A new decade is underway, let's get down to brass tacks.
There is so much noise in the market it can be damn near impossible to isolate meaningful pieces of information when it comes to personal growth, peak performance, and mind-body fitness. This makes it difficult to identify and take meaningful actions that move the needle toward progress.
- You try what you see someone else doing.
- You do what you have always done (and get the same results).
- You do nothing because there’s so much to do, it’s just too intimidating to start.
While this message could devolve into the imploration: Do meaningful things. That’s not where I’m going. I’d much rather, at the start of a new year here, focus on filters for identifying and implementing meaningful things. The ‘teach a person to fish’ type of shit.
Yesterday I talked about standards, and how they, whether we like it or not, are wholly reflected in our daily actions and our mind-body health and performance. We don’t really have an out here. We literally wear our standards on our faces, our frames, and in our mental states.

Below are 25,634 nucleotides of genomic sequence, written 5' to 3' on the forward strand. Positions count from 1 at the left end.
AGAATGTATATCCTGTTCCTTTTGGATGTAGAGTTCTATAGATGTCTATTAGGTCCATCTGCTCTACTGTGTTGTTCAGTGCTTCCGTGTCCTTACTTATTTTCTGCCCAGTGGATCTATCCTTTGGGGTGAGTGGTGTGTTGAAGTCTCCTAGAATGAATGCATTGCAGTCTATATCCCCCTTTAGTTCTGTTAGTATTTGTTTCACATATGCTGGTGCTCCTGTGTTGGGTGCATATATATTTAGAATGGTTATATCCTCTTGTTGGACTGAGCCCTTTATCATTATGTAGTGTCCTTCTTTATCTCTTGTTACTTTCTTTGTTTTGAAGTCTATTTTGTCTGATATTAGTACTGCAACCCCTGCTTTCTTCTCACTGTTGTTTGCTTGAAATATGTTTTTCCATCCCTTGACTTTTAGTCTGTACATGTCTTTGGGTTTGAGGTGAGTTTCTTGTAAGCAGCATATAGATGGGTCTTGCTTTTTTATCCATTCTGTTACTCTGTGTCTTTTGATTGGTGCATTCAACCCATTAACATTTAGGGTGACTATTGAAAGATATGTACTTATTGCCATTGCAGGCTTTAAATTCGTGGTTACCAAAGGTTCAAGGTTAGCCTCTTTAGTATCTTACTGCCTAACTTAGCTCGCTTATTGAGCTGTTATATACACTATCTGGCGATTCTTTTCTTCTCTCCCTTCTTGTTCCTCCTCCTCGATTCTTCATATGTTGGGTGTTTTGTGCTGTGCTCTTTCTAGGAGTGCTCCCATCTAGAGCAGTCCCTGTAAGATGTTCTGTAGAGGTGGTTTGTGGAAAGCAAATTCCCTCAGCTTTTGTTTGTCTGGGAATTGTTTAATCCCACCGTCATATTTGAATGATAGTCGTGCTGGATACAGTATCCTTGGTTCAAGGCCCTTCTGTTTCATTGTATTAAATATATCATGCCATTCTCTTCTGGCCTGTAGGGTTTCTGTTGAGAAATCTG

We have what we can tolerate. And we design our lives to reflect those standards.
So, you, the one who read that email yesterday and thought, “Fuck you Tom, I got standards!” I get you. And I got you.
So, you got those standards. Awesome. Now I want to challenge you to do something strange. DON’T START DOING WHAT YOU THINK YOU SHOULD DO. Don’t just pep yourself up and get after it like a dog in heat. Don’t just add more stuff in your life, only to yo-yo back to par in three to six weeks.
Stop. Step back. Be patient. And look at the long game. Because that excitement WILL WEAR OFF, and that should have no bearing on your ability to sustain a change plan.
Consider two filters – categories of information that won’t be the same for any two people. This is you, it’s about your life and you eat the cake or walk in the poo (is that a saying?).
- What moves the needle?
- What can I execute in my worst week?
Let’s take fitness as an example here, though for most of us the health and happiness equation is more complex, as is my approach to mind-body training. But in the case of fitness alone, most people hit that standards wall, which could be anything from 10 lbs overweight to 150 lbs or more overweight.